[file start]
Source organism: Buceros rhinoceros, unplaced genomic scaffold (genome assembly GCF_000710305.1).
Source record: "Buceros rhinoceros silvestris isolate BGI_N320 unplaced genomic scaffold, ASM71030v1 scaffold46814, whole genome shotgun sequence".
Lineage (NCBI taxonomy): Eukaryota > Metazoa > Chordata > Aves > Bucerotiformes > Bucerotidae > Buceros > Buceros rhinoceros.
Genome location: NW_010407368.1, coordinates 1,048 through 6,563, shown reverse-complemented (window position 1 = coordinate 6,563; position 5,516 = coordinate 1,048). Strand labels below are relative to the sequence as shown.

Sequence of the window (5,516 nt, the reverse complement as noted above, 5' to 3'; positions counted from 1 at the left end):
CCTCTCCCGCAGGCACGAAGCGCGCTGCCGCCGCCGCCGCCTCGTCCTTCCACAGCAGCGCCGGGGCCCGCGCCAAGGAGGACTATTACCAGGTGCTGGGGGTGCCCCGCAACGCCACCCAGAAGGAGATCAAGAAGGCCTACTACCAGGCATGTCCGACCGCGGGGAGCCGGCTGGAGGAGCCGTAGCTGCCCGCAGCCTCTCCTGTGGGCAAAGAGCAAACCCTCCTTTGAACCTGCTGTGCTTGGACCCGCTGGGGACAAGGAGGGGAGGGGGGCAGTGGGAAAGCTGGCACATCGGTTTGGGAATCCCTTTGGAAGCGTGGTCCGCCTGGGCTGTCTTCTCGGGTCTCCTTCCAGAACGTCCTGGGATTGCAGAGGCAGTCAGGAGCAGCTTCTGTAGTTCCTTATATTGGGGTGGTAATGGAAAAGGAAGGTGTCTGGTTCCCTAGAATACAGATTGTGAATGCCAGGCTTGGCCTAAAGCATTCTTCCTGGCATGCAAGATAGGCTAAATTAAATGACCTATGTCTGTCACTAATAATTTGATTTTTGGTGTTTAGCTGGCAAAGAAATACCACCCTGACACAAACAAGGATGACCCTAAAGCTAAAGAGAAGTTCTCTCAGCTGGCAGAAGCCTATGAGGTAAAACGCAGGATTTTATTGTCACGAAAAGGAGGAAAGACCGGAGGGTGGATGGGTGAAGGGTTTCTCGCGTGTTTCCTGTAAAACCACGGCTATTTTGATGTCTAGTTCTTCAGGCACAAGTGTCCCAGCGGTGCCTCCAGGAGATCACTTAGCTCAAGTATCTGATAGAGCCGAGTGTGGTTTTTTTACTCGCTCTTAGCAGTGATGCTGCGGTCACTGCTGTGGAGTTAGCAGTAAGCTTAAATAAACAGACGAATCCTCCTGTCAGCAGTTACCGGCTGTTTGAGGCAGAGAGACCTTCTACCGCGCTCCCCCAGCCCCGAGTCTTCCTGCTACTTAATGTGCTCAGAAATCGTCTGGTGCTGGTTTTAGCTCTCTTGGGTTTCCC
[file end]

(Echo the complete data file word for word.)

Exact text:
Source organism: Buceros rhinoceros, unplaced genomic scaffold (genome assembly GCF_000710305.1).
Source record: "Buceros rhinoceros silvestris isolate BGI_N320 unplaced genomic scaffold, ASM71030v1 scaffold46814, whole genome shotgun sequence".
Lineage (NCBI taxonomy): Eukaryota > Metazoa > Chordata > Aves > Bucerotiformes > Bucerotidae > Buceros > Buceros rhinoceros.
Genome location: NW_010407368.1, coordinates 1,048 through 6,563, shown reverse-complemented (window position 1 = coordinate 6,563; position 5,516 = coordinate 1,048). Strand labels below are relative to the sequence as shown.

Sequence of the window (5,516 nt, the reverse complement as noted above, 5' to 3'; positions counted from 1 at the left end):
CCTCTCCCGCAGGCACGAAGCGCGCTGCCGCCGCCGCCGCCTCGTCCTTCCACAGCAGCGCCGGGGCCCGCGCCAAGGAGGACTATTACCAGGTGCTGGGGGTGCCCCGCAACGCCACCCAGAAGGAGATCAAGAAGGCCTACTACCAGGCATGTCCGACCGCGGGGAGCCGGCTGGAGGAGCCGTAGCTGCCCGCAGCCTCTCCTGTGGGCAAAGAGCAAACCCTCCTTTGAACCTGCTGTGCTTGGACCCGCTGGGGACAAGGAGGGGAGGGGGGCAGTGGGAAAGCTGGCACATCGGTTTGGGAATCCCTTTGGAAGCGTGGTCCGCCTGGGCTGTCTTCTCGGGTCTCCTTCCAGAACGTCCTGGGATTGCAGAGGCAGTCAGGAGCAGCTTCTGTAGTTCCTTATATTGGGGTGGTAATGGAAAAGGAAGGTGTCTGGTTCCCTAGAATACAGATTGTGAATGCCAGGCTTGGCCTAAAGCATTCTTCCTGGCATGCAAGATAGGCTAAATTAAATGACCTATGTCTGTCACTAATAATTTGATTTTTGGTGTTTAGCTGGCAAAGAAATACCACCCTGACACAAACAAGGATGACCCTAAAGCTAAAGAGAAGTTCTCTCAGCTGGCAGAAGCCTATGAGGTAAAACGCAGGATTTTATTGTCACGAAAAGGAGGAAAGACCGGAGGGTGGATGGGTGAAGGGTTTCTCGCGTGTTTCCTGTAAAACCACGGCTATTTTGATGTCTAGTTCTTCAGGCACAAGTGTCCCAGCGGTGCCTCCAGGAGATCACTTAGCTCAAGTATCTGATAGAGCCGAGTGTGGTTTTTTTACTCGCTCTTAGCAGTGATGCTGCGGTCACTGCTGTGGAGTTAGCAGTAAGCTTAAATAAACAGACGAATCCTCCTGTCAGCAGTTACCGGCTGTTTGAGGCAGAGAGACCTTCTACCGCGCTCCCCCAGCCCCGAGTCTTCCTGCTACTTAATGTGCTCAGAAATCGTCTGGTGCTGGTTTTAGCTCTCTTGGGTTTCCC